Legislation and Policy

The Unique Challenges and Opportunities of CBD-Infused Food Products

Petar Petrov
Written by Petar Petrov

Despite CBD’s massive surge in popularity and the differentiation of various niches within this exciting new market, a major components still remains in relatively uncharted territory as regulations obstruct its exploration and progress – CDB and food products.

The FDA still deems it illegal to use CBD as an ingredient in food and dietary supplements on account of it having been studied as a drug first. In other words, it is legal to consume CBD orally, and obviously the same goes for food, but doing the two at once with a single product is where the FDA draws the line.

Even so, regulatory bodies’ stance on CBD, as well as cannabis altogether, has clearly shifted and bent significantly with time. Naturally, companies are hopeful that the aforementioned rule will also soon be in the rear-view mirror, opening up a wide, bright field of CBD food and dietary products ahead. In fact, this sort of standstill gives some businesses an opportunity to prepare and plan ahead, so that when the green light finally comes on, they’re ready to hit the gas with a clear direction in mind. Staying up-to-date with the regulatory developments is a crucial part of this preliminary process.

Even though there’s still some risk involved in spending time, energy, and money to prepare for a moment that could never come, if the FDA was to never remove this regulatory roadblock, the potential benefits definitely outweigh this risk, as there is every indication this risk won’t materialize. Perhaps the biggest such indication is the existence of CBD-infused beverages.

For example, Colorado-based Weller has developed a highly successful CBD-infused sparking water. Constellation Brands, which is the company behind beer giants like Corona and Modelo, has backed up its belief in the intersection of the cannabis and beverage industries with major investments in Canopy Growth, which has now developed sparkling waters with both CBD and THC under the brand name of Quatreau.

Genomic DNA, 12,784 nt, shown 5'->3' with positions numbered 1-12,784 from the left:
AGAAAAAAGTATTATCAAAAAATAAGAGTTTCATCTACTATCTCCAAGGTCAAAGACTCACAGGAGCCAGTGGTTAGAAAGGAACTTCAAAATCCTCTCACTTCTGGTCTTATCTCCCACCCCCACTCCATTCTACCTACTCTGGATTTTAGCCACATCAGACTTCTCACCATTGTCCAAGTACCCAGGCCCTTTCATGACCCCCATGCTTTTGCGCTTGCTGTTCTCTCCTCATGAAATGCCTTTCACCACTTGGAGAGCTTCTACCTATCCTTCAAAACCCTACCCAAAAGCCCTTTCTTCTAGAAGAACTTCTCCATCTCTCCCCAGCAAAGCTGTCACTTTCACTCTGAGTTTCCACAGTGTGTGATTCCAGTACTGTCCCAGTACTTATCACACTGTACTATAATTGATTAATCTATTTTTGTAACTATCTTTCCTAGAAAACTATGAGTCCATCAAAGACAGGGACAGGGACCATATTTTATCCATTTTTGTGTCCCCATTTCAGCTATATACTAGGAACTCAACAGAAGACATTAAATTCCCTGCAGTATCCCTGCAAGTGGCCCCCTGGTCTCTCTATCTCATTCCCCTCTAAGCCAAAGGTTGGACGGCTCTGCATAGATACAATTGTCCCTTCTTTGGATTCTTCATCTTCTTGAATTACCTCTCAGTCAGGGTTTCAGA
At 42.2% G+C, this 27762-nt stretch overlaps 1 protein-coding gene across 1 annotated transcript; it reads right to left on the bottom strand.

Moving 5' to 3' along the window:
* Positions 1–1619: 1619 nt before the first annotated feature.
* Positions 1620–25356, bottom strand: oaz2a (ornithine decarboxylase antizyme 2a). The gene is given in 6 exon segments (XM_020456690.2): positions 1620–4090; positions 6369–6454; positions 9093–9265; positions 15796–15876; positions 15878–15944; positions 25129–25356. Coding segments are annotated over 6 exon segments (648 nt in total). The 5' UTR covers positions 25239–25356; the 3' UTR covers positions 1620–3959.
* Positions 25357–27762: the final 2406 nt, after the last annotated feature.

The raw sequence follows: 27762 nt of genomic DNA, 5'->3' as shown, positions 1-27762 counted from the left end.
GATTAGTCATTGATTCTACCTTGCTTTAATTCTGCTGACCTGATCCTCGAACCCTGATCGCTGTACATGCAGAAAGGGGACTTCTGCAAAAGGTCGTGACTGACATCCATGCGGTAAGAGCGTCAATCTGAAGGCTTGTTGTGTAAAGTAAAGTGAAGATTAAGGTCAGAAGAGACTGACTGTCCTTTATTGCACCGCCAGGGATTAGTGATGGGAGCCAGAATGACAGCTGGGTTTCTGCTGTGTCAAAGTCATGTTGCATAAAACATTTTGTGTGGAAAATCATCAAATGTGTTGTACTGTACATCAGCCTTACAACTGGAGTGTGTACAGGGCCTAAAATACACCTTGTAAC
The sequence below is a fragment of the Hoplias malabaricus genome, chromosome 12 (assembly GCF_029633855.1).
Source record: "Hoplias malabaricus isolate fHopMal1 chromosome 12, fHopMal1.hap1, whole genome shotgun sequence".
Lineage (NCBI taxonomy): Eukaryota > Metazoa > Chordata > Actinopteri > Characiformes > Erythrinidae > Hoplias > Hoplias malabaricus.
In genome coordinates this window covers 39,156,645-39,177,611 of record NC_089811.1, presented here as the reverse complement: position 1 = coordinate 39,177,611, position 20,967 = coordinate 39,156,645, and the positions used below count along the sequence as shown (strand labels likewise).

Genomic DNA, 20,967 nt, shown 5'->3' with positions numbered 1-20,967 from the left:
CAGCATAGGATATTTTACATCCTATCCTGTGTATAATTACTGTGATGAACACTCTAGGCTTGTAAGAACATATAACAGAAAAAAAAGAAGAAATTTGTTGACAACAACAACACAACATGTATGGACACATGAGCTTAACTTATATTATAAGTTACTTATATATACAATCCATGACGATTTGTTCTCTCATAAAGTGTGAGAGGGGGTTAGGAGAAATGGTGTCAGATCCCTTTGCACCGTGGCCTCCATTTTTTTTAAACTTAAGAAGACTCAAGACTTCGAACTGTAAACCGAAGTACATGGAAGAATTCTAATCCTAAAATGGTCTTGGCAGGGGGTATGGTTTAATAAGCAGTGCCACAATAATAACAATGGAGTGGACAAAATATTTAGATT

Furthermore, food and beverages as CBD carriers offer something tinctures and oils don’t – discreteness. It’s one thing to whip out a CBD tincture bottle in the middle of the office and start squeezing droplets into your mouth in front of everyone like it’s the antidote you need to not turn into the Hulk, it’s completely different to sip a CBD-infused water casually as you go about your business. As products, CBD tinctures and the likes lack pretext, they are straightforward medicine, and that’s not a good look in certain circumstances. Food and beverages have a huge edge in that regard.

On the other hand, however, food and beverages face a different kind of challenge: that people who rely on CBD rather than simply having a liking for it, and need significant amounts of it on a daily basis, will still likely intake most of that amount in the form of conventional products like oils, tinctures, etc. Not many people will buy a CBD-infused chocolate bar twice a day. This means companies would have to come up with CBD food products that people can consume more seamlessly, without gaining weight, without spending too much extra money, while still getting something extra from them that they can’t from plain CBD – a challenge that would perhaps help distinguish leaders in the new space.

But first things first – the FDA has to make all that possible from a strictly legal standpoint.

Image Credits: Plant & Hemp

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Petar Petrov

Petar Petrov

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